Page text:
Medical Malpractice and Failure to Diagnose Breast Cancer

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Approximately 1 in 8 women in the United States will develop invasive breast cancer during their lifetime. Of those, around 42,000 die per year as a result.

The stats are high, and early detection is the best way to prevent cases from becoming as extreme. Breast cancer is hard to treat and therefore requires as much time as possible to explore the range of treatment options. These usually include a mix of chemotherapy, radiation, hormone therapy, and surgery.

Medical malpractice and the failure of a physician to diagnose breast cancer can lead to devastating results. Typically, this negligence is due to some of the factors below.

What to do if you’re a victim of medical malpractice?

If your breast cancer worsens due to failure to diagnose breast cancer, you’re entitled to seek legal compensation. Though it may not erase what you’ve gone through, it will at least aid you in moving forward. Enlist the help of lawyers who are experts in dealing with injuries from medical malpractice to ensure you receive the compensation you deserve.

Here are the types of negligence that lead to failure to diagnose breast cancer:

Disregarding family history and genetics

The risk of developing breast cancer is strongly related to family history and genetics. One of the essential questions a physician can ask a patient is about any health problems faced by their relatives, especially cancer. Questions like this are part of completing a full medical history on a patient. If anyone within the family has been diagnosed with breast cancer, they should immediately have a blood test to determine if they have one of the BRCA genes, making them more susceptible to breast cancer. Not following this process can lead to failure to diagnose.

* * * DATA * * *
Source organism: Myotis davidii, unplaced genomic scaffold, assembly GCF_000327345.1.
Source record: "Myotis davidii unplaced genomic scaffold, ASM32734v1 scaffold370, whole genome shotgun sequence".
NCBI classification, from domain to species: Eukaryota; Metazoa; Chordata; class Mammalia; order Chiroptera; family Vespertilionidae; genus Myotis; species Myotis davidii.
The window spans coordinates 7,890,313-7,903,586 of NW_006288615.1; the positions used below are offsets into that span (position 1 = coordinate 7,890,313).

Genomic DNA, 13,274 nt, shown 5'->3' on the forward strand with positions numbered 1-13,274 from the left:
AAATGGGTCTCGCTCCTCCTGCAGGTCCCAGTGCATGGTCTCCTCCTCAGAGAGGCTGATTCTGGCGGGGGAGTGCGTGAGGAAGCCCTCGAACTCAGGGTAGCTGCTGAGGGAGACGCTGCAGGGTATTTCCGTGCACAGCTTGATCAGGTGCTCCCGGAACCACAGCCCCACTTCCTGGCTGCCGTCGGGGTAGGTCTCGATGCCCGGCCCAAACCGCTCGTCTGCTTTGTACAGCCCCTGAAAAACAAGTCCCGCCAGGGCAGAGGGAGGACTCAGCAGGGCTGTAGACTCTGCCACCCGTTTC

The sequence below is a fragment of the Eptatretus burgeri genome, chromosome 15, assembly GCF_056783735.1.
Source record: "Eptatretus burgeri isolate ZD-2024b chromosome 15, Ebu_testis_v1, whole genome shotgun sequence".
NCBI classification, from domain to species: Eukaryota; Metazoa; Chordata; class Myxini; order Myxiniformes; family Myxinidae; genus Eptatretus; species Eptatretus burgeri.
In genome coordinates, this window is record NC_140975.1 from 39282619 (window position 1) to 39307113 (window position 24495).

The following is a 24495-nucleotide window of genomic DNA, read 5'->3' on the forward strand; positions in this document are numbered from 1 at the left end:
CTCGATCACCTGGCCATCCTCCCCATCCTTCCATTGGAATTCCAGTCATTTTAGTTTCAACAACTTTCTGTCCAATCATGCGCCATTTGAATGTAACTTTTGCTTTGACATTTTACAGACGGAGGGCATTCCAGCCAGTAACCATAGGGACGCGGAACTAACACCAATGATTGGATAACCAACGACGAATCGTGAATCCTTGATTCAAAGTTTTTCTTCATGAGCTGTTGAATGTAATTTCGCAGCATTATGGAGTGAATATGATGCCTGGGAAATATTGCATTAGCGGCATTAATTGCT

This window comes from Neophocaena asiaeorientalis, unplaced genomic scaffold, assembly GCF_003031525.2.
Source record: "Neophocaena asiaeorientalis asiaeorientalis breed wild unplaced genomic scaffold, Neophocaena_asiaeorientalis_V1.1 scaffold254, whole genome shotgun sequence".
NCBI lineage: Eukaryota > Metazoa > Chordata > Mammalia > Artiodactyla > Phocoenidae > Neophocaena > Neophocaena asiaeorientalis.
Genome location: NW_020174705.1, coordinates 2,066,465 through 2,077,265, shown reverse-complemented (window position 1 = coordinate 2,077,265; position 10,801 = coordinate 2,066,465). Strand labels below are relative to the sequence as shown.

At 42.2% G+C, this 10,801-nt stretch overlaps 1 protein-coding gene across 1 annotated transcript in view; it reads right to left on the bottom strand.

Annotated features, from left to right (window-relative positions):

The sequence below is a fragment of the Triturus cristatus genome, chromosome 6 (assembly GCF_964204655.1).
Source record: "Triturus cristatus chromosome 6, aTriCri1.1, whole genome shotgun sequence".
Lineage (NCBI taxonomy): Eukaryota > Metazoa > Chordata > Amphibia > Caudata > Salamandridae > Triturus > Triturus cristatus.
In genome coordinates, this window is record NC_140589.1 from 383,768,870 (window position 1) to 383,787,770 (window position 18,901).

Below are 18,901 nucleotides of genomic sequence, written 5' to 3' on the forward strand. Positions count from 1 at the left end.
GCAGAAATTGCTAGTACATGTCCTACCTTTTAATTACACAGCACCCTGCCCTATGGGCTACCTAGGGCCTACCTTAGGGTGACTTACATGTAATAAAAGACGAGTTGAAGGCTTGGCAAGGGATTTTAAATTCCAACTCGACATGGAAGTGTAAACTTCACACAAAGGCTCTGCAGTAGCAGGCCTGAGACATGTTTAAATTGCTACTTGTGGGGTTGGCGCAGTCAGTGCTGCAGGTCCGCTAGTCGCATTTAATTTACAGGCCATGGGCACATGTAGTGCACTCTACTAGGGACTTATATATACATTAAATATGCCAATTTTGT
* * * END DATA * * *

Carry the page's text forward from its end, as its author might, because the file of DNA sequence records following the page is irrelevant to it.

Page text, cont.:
Failure to follow-up

Women are always encouraged to do frequent self-assessments of their breasts at home to identify any bumps or odd discharge. When mentioned to a physician, they will sometimes fail to follow-up with their patients on the status of these abnormalities. If a patient reports a bump, they should always get a thorough check from a physician. Even if the physician is unable to locate it, they should continue to follow-up and perform an ultrasound just in case. By failing to follow-up with patients, the physician may fail to diagnose breast cancer.


There are many different types of physicians involved in the process, from screening to treating breast cancer. As the patient is passed around between physicians, miscommunication could end in failure to diagnose. If the primary care physician notices a specific area of concern and orders a mammogram but doesn’t specify their area of concern, then the radiologist may miss it. With the possibility of human error, there can be miscommunication between physicians at various stages. It’s incredibly important that all parties involved, including the primary care physician, radiologist, and surgeon, stay in close-contact until all concerns are addressed. If they don’t, it could lead to failure to diagnose breast cancer.

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